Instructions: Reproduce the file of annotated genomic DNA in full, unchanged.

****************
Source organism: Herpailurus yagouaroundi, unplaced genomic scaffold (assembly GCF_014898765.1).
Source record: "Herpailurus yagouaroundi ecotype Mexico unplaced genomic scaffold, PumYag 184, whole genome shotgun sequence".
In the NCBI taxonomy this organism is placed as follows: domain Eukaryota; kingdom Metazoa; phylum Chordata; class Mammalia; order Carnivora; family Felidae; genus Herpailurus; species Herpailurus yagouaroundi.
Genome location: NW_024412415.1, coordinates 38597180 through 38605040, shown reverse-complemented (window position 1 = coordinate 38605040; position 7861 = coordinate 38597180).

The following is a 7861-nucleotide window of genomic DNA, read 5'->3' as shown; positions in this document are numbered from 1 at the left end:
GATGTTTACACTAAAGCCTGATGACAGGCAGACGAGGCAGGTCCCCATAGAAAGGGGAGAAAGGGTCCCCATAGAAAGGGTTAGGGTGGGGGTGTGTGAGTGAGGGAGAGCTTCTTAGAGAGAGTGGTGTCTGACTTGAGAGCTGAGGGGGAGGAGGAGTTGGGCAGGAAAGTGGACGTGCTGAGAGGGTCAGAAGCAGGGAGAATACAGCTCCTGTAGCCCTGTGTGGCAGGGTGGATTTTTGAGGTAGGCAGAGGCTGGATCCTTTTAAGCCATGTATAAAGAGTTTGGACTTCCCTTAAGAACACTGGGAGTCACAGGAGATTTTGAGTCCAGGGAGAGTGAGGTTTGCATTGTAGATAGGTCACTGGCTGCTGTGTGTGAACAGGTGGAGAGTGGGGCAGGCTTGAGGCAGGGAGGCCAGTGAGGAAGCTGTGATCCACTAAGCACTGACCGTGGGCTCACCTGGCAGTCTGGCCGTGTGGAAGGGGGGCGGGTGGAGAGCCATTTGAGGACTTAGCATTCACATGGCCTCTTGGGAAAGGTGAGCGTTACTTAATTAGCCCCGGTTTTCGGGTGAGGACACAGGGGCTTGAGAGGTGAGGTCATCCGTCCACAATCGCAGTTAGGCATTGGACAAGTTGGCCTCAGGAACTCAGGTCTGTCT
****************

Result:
Source organism: Herpailurus yagouaroundi, unplaced genomic scaffold (assembly GCF_014898765.1).
Source record: "Herpailurus yagouaroundi ecotype Mexico unplaced genomic scaffold, PumYag 184, whole genome shotgun sequence".
In the NCBI taxonomy this organism is placed as follows: domain Eukaryota; kingdom Metazoa; phylum Chordata; class Mammalia; order Carnivora; family Felidae; genus Herpailurus; species Herpailurus yagouaroundi.
Genome location: NW_024412415.1, coordinates 38597180 through 38605040, shown reverse-complemented (window position 1 = coordinate 38605040; position 7861 = coordinate 38597180).

The following is a 7861-nucleotide window of genomic DNA, read 5'->3' as shown; positions in this document are numbered from 1 at the left end:
GATGTTTACACTAAAGCCTGATGACAGGCAGACGAGGCAGGTCCCCATAGAAAGGGGAGAAAGGGTCCCCATAGAAAGGGTTAGGGTGGGGGTGTGTGAGTGAGGGAGAGCTTCTTAGAGAGAGTGGTGTCTGACTTGAGAGCTGAGGGGGAGGAGGAGTTGGGCAGGAAAGTGGACGTGCTGAGAGGGTCAGAAGCAGGGAGAATACAGCTCCTGTAGCCCTGTGTGGCAGGGTGGATTTTTGAGGTAGGCAGAGGCTGGATCCTTTTAAGCCATGTATAAAGAGTTTGGACTTCCCTTAAGAACACTGGGAGTCACAGGAGATTTTGAGTCCAGGGAGAGTGAGGTTTGCATTGTAGATAGGTCACTGGCTGCTGTGTGTGAACAGGTGGAGAGTGGGGCAGGCTTGAGGCAGGGAGGCCAGTGAGGAAGCTGTGATCCACTAAGCACTGACCGTGGGCTCACCTGGCAGTCTGGCCGTGTGGAAGGGGGGCGGGTGGAGAGCCATTTGAGGACTTAGCATTCACATGGCCTCTTGGGAAAGGTGAGCGTTACTTAATTAGCCCCGGTTTTCGGGTGAGGACACAGGGGCTTGAGAGGTGAGGTCATCCGTCCACAATCGCAGTTAGGCATTGGACAAGTTGGCCTCAGGAACTCAGGTCTGTCT